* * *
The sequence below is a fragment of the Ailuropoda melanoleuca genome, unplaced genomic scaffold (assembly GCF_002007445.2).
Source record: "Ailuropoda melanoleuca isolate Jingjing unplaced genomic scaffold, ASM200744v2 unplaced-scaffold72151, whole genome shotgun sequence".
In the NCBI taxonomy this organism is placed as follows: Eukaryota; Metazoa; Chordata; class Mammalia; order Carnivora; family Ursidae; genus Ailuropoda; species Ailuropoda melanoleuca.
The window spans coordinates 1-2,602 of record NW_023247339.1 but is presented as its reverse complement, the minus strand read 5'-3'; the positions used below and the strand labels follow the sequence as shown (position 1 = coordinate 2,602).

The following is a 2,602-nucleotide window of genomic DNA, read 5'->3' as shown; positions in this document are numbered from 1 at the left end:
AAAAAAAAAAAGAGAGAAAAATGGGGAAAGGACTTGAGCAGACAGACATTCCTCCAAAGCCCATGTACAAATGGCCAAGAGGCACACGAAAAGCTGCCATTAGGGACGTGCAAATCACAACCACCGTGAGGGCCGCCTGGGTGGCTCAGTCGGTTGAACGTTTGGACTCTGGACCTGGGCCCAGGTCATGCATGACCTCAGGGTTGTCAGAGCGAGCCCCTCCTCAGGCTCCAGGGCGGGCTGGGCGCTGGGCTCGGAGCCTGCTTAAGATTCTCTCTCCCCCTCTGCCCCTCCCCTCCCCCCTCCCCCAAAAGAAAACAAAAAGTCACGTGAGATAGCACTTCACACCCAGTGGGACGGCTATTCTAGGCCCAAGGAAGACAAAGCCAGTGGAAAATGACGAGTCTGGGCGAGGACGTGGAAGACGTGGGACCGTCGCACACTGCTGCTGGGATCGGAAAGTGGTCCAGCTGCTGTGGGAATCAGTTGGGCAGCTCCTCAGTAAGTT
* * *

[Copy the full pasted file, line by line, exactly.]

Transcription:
The sequence below is a fragment of the Ailuropoda melanoleuca genome, unplaced genomic scaffold (assembly GCF_002007445.2).
Source record: "Ailuropoda melanoleuca isolate Jingjing unplaced genomic scaffold, ASM200744v2 unplaced-scaffold72151, whole genome shotgun sequence".
In the NCBI taxonomy this organism is placed as follows: Eukaryota; Metazoa; Chordata; class Mammalia; order Carnivora; family Ursidae; genus Ailuropoda; species Ailuropoda melanoleuca.
The window spans coordinates 1-2,602 of record NW_023247339.1 but is presented as its reverse complement, the minus strand read 5'-3'; the positions used below and the strand labels follow the sequence as shown (position 1 = coordinate 2,602).

The following is a 2,602-nucleotide window of genomic DNA, read 5'->3' as shown; positions in this document are numbered from 1 at the left end:
AAAAAAAAAAAGAGAGAAAAATGGGGAAAGGACTTGAGCAGACAGACATTCCTCCAAAGCCCATGTACAAATGGCCAAGAGGCACACGAAAAGCTGCCATTAGGGACGTGCAAATCACAACCACCGTGAGGGCCGCCTGGGTGGCTCAGTCGGTTGAACGTTTGGACTCTGGACCTGGGCCCAGGTCATGCATGACCTCAGGGTTGTCAGAGCGAGCCCCTCCTCAGGCTCCAGGGCGGGCTGGGCGCTGGGCTCGGAGCCTGCTTAAGATTCTCTCTCCCCCTCTGCCCCTCCCCTCCCCCCTCCCCCAAAAGAAAACAAAAAGTCACGTGAGATAGCACTTCACACCCAGTGGGACGGCTATTCTAGGCCCAAGGAAGACAAAGCCAGTGGAAAATGACGAGTCTGGGCGAGGACGTGGAAGACGTGGGACCGTCGCACACTGCTGCTGGGATCGGAAAGTGGTCCAGCTGCTGTGGGAATCAGTTGGGCAGCTCCTCAGTAAGTT